2. A description of what you purchased, when you purchased it, and how much you paid
  3. An explanation of how you feel you were cheated, including how much you believe you lost
  4. A statement of what you want the merchant to do to rectify the situation, such as replace the item or return your money

The Attorney General's Office receives many complaints, and they cannot help in every case. However, in many cases, they are able to contact the merchant and directly whether the merchant is willing to engage in a mediation process to settle your complaint. If the merchant is willing, a trained mediator from the Attorney General's Office works with you and the merchant to try to come up with a settlement that is satisfactory to both sides.

Consumer Protection Options: Small Claims Court

If you are not able to reach a settlement with a merchant you believe cheated you, either by sending a chapter 93A letter or with the help of the Attorney General's Office, you may decide to go to court. If the amount you believe you lost is less than $7,000, your best bet is to go to Small Claims Court. It is not necessary to have a lawyer to go to Small Claims Court, and many people go to Small Claims Court without one. (Of course, if the amount you lost is more than $7,000, you are well advised to get a lawyer. The Massachusetts Bar Association's Lawyer Referral Service can refer you to a lawyer using this online form or by calling (617) 654-0400 or (866) 627-7577.

To find the Small Claims Court closest to you, go to the District Court that is closest to you, and ask when the Small Claims are heard (or, if you live in Boston, go to the closest division of the Boston Municipal Court). All of these courts use a standard Small Claims complaint form, known as a "Statement of Claim." You can find this form and other helpful Small Claims Court information (including filing fees, which range from $40 to $150) here.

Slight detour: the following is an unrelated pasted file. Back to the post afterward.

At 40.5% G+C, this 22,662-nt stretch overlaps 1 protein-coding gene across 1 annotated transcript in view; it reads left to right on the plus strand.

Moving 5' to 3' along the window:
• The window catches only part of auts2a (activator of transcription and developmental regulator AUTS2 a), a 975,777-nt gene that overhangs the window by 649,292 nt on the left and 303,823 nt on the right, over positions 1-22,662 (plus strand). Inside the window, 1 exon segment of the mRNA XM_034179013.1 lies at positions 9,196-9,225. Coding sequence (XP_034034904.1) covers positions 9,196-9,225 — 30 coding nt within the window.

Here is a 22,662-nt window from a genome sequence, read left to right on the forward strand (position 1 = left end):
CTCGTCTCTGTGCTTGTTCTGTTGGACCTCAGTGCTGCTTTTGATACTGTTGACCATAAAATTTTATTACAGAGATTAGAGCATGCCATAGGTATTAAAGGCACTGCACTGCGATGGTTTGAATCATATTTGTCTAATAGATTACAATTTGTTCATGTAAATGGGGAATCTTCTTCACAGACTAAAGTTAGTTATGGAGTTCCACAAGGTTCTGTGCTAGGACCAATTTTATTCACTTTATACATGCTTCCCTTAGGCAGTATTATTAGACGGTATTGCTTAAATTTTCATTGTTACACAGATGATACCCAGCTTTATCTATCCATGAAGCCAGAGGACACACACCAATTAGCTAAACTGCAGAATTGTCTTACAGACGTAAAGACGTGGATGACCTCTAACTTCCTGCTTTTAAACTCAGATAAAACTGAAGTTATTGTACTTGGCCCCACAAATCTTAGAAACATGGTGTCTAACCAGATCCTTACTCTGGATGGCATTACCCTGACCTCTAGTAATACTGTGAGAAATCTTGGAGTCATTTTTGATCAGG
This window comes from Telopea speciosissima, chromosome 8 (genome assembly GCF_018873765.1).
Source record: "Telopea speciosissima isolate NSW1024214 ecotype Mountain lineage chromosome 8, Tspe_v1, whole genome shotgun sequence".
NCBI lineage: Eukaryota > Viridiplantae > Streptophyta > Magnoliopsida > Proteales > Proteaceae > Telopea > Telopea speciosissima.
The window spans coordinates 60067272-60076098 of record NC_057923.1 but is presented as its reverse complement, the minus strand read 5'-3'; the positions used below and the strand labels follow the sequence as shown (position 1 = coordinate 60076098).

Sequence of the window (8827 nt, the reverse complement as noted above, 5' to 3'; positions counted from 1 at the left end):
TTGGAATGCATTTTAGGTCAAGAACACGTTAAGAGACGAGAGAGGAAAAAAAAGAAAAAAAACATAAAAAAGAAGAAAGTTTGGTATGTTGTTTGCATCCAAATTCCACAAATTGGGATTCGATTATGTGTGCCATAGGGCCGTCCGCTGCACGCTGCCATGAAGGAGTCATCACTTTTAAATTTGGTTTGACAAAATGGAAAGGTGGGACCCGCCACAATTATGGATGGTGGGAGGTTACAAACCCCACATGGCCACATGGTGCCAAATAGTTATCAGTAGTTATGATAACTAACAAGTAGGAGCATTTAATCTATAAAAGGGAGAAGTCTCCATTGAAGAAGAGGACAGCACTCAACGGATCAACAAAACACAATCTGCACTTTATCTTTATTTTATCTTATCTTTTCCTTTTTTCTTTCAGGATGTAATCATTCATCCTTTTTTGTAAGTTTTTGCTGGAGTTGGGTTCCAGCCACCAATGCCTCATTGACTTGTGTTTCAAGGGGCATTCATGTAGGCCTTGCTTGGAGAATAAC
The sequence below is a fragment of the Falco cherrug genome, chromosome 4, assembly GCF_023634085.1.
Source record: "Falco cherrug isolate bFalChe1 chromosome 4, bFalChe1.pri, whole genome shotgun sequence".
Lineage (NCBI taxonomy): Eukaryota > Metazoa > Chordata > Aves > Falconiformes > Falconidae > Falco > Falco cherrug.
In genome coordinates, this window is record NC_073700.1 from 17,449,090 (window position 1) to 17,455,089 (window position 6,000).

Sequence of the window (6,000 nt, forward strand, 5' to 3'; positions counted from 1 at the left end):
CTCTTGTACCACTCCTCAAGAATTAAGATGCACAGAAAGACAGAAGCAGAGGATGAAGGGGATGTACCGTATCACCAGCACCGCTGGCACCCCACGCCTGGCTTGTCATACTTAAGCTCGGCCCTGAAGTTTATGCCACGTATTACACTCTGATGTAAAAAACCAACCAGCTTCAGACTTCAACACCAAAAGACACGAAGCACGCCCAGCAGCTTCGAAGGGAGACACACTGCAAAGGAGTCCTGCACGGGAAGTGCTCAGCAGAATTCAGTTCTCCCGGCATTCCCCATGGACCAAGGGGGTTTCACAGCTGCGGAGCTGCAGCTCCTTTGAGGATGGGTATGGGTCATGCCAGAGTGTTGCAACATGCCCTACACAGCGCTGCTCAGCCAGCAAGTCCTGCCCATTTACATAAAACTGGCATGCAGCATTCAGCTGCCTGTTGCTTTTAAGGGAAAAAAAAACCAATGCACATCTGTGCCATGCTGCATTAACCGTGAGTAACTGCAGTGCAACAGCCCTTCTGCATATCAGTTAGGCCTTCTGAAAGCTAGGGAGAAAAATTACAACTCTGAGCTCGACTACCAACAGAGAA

Once you have completed the form, you should bring or mail it to the Small Claims Court closest to you, along with the filing fee. The court will notify you of the date when you need to appear for hearing. When you appear, you need to bring with you all the papers you have concerning the purchase you are complaining about. When the case is called, you will have a chance to explain to the judge what happened to you, the merchant will have a chance to tell their side of the dispute, and the judge will then decide between you.

Consumer Protection Options: Other Resources

There are a number of other places you can go to pursue a consumer fraud claim. One is the Better Business Bureau, which you can reach by calling (508) 652-4800 or going to www.bbb.org. Another is the Federal Trade Commission, which handles certain kinds of consumer claims.

*These answers do not constitute legal advice and are written for general information purposes only. Individuals should consult with a lawyer for specific legal advice.

If you have any questions concerning these topics or other consumer protection issues, we highly suggest that you contact the Massachusetts Bar Association's Lawyer Referral Service. Get an instant online referral here. Or call us to speak to an LRS representative* (Mon.-Fri., 9 a.m. - 4:45 p.m.) at (617) 654-0400 or (866) 627-7577.